Sophmore forward Manuela Corcho (No. 18, above) has recorded four points in a breakout season for Stony Brook. CHRISTOPHER CAMERON/THE STATESMAN
Sophomore forward Manuela Corcho (No. 18, left) has recorded four points in a breakout season for Stony Brook. CHRISTOPHER CAMERON/THE STATESMAN

Manuela Corcho’s story speaks for itself.

The sophomore forward emigrated from Columbia when she was nine, nearly missed out on playing college soccer after tearing an ACL in high school and starting the recruiting process late. Despite this, she is a sparkplug for the Stony Brook Women’s Soccer team while pursuing an engineering degree.

But instead of beaming at the opportunity to tell her story, Corcho responded the way those close to her would have predicted.

“Nooooo,” she groaned.


“She is just the type of person that is very selfless,” Anthony Ferraro, who coached Corcho on F.C. Westchester’s U16 and U17 teams, said. “The conversation is never about her. It’s always ‘How are you doing coach?’ ‘How is your family life?’ ‘How was work for you?’ ‘What can I be doing to help the team be more successful?’”

The club team was Corcho’s first taste of organized soccer, as it was primarily a men’s sport back home. She first joined F.C. Westchester during its inception at the age of 10, shortly after she moved to Connecticut from her birthplace of Medellin, Columbia. The toughest part about the move for Corcho was leaving her father, a civil engineer who was not married to her mother, behind.

“I used to see him everyday. He would pick me up from school and bring me back home,” Corcho said. “It was definitely hard for me to leave him and not see him everyday, but we were able to talk still and I still to this day go back whenever I can.”

Corcho’s love of soccer began in the streets of Medellin, but blossomed while playing for F.C. Westchester. Corcho had a flair for the dramatic and an arsenal of moves that she picked up by watching old clips of professional players, but she never let her gifts get to her head.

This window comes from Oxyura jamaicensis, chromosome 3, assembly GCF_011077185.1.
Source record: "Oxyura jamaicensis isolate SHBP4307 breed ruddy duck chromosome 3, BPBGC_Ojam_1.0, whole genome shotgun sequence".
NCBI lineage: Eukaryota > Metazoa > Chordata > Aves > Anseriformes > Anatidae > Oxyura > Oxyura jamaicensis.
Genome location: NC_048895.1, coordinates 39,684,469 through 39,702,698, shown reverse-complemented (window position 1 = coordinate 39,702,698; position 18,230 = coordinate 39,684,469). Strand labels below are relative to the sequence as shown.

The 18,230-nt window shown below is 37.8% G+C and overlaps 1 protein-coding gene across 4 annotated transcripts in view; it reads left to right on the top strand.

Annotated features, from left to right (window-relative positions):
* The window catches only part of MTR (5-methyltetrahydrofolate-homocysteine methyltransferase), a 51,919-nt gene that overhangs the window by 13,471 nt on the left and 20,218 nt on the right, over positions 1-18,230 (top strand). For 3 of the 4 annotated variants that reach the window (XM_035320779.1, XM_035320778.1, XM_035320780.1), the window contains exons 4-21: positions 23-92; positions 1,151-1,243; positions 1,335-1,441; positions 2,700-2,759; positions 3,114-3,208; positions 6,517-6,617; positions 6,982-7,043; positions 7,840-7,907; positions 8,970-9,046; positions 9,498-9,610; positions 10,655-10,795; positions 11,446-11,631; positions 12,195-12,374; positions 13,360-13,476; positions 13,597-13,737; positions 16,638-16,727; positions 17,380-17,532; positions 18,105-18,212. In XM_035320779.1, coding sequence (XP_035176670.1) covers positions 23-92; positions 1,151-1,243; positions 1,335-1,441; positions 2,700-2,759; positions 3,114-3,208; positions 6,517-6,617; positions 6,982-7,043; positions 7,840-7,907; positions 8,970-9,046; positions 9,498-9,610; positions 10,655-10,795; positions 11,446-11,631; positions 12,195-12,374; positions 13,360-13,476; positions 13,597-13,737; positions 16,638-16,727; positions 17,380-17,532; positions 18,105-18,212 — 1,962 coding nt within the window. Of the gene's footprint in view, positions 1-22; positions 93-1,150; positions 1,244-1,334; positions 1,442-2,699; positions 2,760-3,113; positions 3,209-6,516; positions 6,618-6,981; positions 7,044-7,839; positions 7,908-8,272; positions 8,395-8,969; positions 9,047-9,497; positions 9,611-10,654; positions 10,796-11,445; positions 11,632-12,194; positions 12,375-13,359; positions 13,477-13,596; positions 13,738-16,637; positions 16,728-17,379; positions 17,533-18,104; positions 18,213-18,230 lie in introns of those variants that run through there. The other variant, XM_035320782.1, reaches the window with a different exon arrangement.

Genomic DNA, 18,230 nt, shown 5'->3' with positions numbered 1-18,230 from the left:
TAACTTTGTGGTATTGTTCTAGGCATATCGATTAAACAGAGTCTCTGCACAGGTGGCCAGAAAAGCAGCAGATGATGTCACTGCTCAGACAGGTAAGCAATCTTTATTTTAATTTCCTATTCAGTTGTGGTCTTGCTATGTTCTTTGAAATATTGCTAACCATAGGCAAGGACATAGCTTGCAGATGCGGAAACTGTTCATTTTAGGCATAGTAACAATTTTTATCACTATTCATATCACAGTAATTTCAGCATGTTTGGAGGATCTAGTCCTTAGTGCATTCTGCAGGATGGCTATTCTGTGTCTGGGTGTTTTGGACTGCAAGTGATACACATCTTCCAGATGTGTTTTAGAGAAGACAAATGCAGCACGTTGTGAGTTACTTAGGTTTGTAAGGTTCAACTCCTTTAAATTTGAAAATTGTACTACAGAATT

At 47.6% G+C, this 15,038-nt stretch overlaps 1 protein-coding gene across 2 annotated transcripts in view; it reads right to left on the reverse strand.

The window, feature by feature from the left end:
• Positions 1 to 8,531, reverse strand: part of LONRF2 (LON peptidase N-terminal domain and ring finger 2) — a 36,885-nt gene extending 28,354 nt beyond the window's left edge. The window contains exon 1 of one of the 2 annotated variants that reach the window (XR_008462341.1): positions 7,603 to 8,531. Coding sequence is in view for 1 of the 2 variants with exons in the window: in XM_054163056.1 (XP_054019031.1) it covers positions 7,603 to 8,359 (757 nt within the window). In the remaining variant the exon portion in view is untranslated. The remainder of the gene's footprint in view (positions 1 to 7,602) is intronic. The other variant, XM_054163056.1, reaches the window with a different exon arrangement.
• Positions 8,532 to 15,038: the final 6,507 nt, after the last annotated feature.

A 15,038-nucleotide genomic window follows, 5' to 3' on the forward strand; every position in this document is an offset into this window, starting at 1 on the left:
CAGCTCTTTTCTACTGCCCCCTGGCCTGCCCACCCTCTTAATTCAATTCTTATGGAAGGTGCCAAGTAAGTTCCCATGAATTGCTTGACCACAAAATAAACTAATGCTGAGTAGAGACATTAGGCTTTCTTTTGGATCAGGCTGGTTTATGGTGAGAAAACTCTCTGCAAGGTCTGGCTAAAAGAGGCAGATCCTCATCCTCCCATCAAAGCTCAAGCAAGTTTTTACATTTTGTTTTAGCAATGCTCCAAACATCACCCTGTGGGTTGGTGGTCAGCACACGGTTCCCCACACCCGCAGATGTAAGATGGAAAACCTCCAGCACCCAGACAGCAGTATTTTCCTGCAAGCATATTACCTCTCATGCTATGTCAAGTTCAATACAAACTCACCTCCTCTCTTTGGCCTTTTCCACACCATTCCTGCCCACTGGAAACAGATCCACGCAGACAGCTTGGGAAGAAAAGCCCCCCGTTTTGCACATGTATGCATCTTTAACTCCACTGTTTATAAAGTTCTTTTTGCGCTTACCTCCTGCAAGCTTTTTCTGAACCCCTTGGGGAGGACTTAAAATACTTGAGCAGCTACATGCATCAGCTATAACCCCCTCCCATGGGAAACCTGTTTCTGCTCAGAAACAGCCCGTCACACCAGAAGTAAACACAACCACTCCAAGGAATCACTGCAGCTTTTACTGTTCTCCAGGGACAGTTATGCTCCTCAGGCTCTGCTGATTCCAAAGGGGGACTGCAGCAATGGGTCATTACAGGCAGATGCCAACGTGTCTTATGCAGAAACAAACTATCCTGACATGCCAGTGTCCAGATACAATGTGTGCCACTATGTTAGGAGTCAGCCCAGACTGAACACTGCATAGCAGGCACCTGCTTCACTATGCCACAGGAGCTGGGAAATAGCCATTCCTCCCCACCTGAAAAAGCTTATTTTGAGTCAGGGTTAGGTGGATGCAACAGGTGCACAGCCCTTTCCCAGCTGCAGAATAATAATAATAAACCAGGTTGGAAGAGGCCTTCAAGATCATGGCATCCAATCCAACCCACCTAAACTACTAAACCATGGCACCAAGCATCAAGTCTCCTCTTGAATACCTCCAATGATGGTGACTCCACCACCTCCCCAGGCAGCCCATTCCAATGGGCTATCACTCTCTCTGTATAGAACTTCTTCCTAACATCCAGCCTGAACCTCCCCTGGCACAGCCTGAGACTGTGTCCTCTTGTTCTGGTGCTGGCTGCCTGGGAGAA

“Kids will literally listen and do everything Manuela does, not just because she’s an exceptional talent but just her personality is above and beyond,” Ferraro said. “That just really goes to show that she’s a natural leader.”

Corcho’s abilities took a backseat when she suffered an ACL tear during her sophomore year of high school. She was able to return to the pitch just six months later, but was more concerned with leading than impressing scouts.

“When I could [play], I didn’t want to show people because I was just starting off again and I was nervous that they’d see me like that,” Corcho said. Corcho was interested in playing collegiate soccer, but stuck with playing for F.C. Westchester over moving to a more prestigious program.

“People told me that I was good but I didn’t know how college soccer was. I was so behind on the recruiting process I didn’t know how anything worked,” Corcho said. “It was scary. That’s why I went with whoever offered me the ability to play.”

Corcho glossed over records and opted to mass e-mail schools. She also targeted schools with engineering programs specifically, in order to follow in her
father’s footsteps.


“I didn’t want to come undecided to college, and I thought I was good at math, I was good at science,” Corcho said. “I thought it would be a good field for me and I would have my dad’s support to back me up.”

Only “two or three” colleges actually answered according to Corcho, one of which was Stony Brook.

“I saw her play in two tournaments that were not what people might determine to be premier, high-level,” Stony Brook Women’s Soccer head coach Sue Ryan said. “[Ferraro] recommended her highly and I entirely trusted his opinion and then she came to one of our prospect clinics to show what she could do and then that sealed it for us.”

“The whole thing was late,” Corcho said. “I was basically a walk-on. Even my teammates didn’t know I was coming until three months before. Stony Brook kind of chose me.”

A year later, Corcho is second on the team in points and goals. She has played in all 12 contests this season, started in four and has won an America East Player of the Week honor.

Corcho is doing all of this despite missing portions of practice and lift sessions due to her majoring in engineering. She makes up the missed time by coming to other practices early, staying late and getting her own individual lifts in when she can. Her career is what matters to her most, but she refuses to let her teammates down.


“She’s a little bit of a Renaissance Woman in that she’s one of the brightest players academically on our team. She’s an engineering major, which is not easy to do at Stony Brook without any other commitments,” Ryan said. “That shows you a lot about her work ethic and where she wants to get to and what she wants to do.”

“Yeah. It is,” Corcho said when asked if the degree was her top priority. “I am committed. There’s no way I’m taking a fifth year to get that degree. I want to do it in four years.”

That was the first time Corcho spoke outside of her humble, reserved persona. When Corcho says it is “career-first right now,” she means it. Career first, questions about her journey here later. As the interview ended Corcho was asked if there was anything else she wanted to be asked about.

“No,” Corcho chuckled. “No.”

David Vertsberger

David also writes for ESPN's Truehoop Network and Hardwood Paroxysm.


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